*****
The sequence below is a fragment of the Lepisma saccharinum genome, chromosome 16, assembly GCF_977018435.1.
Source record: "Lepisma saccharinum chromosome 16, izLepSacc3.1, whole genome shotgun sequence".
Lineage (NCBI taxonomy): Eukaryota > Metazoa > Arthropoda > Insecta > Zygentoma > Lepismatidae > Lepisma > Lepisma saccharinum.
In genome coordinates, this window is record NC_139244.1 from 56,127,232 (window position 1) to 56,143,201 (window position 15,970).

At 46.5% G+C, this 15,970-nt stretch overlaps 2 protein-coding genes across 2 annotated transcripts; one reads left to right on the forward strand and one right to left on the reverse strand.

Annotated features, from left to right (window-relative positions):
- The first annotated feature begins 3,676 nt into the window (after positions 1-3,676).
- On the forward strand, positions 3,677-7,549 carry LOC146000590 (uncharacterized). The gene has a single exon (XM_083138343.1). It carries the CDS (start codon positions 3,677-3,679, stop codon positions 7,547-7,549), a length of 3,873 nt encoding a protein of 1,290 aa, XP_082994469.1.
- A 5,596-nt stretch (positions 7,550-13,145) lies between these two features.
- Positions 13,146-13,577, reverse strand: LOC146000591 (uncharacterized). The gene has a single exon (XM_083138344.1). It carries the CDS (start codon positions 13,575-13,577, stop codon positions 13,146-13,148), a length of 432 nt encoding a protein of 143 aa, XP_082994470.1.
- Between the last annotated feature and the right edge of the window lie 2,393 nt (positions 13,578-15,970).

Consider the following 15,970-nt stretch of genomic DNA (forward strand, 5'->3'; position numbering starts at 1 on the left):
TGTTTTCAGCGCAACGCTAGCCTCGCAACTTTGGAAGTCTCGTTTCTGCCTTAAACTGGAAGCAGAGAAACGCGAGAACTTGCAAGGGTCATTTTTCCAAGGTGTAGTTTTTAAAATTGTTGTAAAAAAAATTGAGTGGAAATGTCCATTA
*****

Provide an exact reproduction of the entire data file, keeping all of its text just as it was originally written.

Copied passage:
The sequence below is a fragment of the Lepisma saccharinum genome, chromosome 16, assembly GCF_977018435.1.
Source record: "Lepisma saccharinum chromosome 16, izLepSacc3.1, whole genome shotgun sequence".
Lineage (NCBI taxonomy): Eukaryota > Metazoa > Arthropoda > Insecta > Zygentoma > Lepismatidae > Lepisma > Lepisma saccharinum.
In genome coordinates, this window is record NC_139244.1 from 56,127,232 (window position 1) to 56,143,201 (window position 15,970).

At 46.5% G+C, this 15,970-nt stretch overlaps 2 protein-coding genes across 2 annotated transcripts; one reads left to right on the forward strand and one right to left on the reverse strand.

Annotated features, from left to right (window-relative positions):
- The first annotated feature begins 3,676 nt into the window (after positions 1-3,676).
- On the forward strand, positions 3,677-7,549 carry LOC146000590 (uncharacterized). The gene has a single exon (XM_083138343.1). It carries the CDS (start codon positions 3,677-3,679, stop codon positions 7,547-7,549), a length of 3,873 nt encoding a protein of 1,290 aa, XP_082994469.1.
- A 5,596-nt stretch (positions 7,550-13,145) lies between these two features.
- Positions 13,146-13,577, reverse strand: LOC146000591 (uncharacterized). The gene has a single exon (XM_083138344.1). It carries the CDS (start codon positions 13,575-13,577, stop codon positions 13,146-13,148), a length of 432 nt encoding a protein of 143 aa, XP_082994470.1.
- Between the last annotated feature and the right edge of the window lie 2,393 nt (positions 13,578-15,970).

Consider the following 15,970-nt stretch of genomic DNA (forward strand, 5'->3'; position numbering starts at 1 on the left):
TGTTTTCAGCGCAACGCTAGCCTCGCAACTTTGGAAGTCTCGTTTCTGCCTTAAACTGGAAGCAGAGAAACGCGAGAACTTGCAAGGGTCATTTTTCCAAGGTGTAGTTTTTAAAATTGTTGTAAAAAAAATTGAGTGGAAATGTCCATTA